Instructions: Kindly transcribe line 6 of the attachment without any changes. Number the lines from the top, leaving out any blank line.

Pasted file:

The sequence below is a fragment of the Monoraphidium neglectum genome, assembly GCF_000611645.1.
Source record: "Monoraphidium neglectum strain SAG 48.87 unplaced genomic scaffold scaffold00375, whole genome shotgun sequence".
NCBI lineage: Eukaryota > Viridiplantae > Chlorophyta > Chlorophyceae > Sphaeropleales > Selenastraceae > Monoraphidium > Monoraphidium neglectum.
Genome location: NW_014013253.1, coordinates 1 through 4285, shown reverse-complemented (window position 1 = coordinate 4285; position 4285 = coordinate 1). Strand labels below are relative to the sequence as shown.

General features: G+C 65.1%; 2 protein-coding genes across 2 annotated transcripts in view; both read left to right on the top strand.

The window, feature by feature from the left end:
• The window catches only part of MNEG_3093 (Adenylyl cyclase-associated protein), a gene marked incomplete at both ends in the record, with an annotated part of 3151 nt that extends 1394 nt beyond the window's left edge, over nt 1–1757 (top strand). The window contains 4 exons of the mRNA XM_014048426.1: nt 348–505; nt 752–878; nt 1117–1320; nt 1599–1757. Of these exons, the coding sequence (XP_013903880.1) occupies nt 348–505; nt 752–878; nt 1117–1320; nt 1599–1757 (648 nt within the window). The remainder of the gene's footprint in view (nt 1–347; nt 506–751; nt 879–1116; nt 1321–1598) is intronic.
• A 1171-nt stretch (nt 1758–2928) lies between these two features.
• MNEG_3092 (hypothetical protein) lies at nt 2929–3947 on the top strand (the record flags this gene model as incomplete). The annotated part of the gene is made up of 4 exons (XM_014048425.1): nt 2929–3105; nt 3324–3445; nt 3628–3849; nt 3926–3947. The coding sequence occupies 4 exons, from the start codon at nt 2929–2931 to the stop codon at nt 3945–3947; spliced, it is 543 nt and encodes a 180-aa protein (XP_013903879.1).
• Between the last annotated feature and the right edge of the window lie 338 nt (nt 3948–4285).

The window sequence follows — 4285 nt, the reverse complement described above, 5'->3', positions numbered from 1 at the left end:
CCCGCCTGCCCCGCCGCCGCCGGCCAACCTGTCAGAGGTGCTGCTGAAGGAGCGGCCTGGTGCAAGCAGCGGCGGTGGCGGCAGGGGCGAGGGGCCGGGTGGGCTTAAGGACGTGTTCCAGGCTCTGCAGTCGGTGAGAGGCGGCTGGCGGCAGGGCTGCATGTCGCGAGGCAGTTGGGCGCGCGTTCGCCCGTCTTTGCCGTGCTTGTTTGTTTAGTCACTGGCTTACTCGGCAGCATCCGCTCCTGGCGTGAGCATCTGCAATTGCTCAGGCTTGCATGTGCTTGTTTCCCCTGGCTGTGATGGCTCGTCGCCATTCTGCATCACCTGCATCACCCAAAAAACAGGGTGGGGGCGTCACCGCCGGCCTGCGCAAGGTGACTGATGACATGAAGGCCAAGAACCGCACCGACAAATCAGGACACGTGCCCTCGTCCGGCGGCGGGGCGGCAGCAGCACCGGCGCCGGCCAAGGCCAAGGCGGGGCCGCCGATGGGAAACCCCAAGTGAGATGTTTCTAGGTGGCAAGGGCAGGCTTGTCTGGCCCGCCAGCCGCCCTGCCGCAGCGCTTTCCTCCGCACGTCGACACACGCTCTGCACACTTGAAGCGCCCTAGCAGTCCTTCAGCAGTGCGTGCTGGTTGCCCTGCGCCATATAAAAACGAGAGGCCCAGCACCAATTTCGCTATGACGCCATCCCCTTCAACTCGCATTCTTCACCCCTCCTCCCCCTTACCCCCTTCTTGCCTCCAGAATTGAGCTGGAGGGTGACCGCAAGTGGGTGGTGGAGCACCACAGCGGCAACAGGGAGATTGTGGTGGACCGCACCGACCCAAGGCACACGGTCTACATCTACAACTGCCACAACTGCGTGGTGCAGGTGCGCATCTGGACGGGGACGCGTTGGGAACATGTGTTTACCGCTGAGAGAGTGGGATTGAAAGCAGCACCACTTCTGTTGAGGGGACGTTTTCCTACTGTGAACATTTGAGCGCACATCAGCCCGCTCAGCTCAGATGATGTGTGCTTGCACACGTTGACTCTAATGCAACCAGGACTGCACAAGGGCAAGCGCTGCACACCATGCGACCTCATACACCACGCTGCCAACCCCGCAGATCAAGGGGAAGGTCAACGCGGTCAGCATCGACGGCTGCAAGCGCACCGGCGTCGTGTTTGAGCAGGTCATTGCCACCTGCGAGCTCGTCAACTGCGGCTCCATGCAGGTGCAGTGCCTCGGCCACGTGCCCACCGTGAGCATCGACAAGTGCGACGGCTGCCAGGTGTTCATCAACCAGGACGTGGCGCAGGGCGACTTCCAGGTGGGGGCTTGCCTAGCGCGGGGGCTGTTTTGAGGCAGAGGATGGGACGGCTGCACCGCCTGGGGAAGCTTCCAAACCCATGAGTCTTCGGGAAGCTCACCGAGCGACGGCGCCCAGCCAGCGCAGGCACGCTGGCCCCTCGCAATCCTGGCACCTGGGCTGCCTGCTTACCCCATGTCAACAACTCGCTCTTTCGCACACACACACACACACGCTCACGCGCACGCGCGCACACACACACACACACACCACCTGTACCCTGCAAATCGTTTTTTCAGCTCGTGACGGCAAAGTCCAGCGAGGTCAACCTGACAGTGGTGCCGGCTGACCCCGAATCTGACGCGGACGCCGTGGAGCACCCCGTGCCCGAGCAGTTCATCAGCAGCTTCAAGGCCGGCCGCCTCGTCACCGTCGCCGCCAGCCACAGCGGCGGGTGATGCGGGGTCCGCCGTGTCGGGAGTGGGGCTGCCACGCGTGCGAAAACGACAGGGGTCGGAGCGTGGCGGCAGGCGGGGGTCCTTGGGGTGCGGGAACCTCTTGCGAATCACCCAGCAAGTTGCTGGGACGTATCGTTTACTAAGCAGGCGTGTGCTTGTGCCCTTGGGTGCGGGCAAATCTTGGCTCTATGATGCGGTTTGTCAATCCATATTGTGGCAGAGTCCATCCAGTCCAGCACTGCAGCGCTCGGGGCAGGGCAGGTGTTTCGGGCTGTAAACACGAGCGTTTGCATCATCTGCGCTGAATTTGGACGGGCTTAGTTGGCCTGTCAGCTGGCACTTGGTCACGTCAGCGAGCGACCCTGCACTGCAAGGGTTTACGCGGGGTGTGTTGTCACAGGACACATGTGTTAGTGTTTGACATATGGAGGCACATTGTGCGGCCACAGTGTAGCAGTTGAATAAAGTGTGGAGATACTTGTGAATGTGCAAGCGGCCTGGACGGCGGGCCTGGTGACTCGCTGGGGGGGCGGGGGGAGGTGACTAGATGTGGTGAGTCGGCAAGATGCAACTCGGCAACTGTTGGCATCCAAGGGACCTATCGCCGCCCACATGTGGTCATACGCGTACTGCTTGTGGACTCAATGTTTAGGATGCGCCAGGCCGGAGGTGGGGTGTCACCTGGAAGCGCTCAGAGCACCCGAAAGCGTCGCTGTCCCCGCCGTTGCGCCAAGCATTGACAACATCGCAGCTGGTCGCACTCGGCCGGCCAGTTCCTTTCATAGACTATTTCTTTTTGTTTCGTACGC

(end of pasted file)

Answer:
The window, feature by feature from the left end: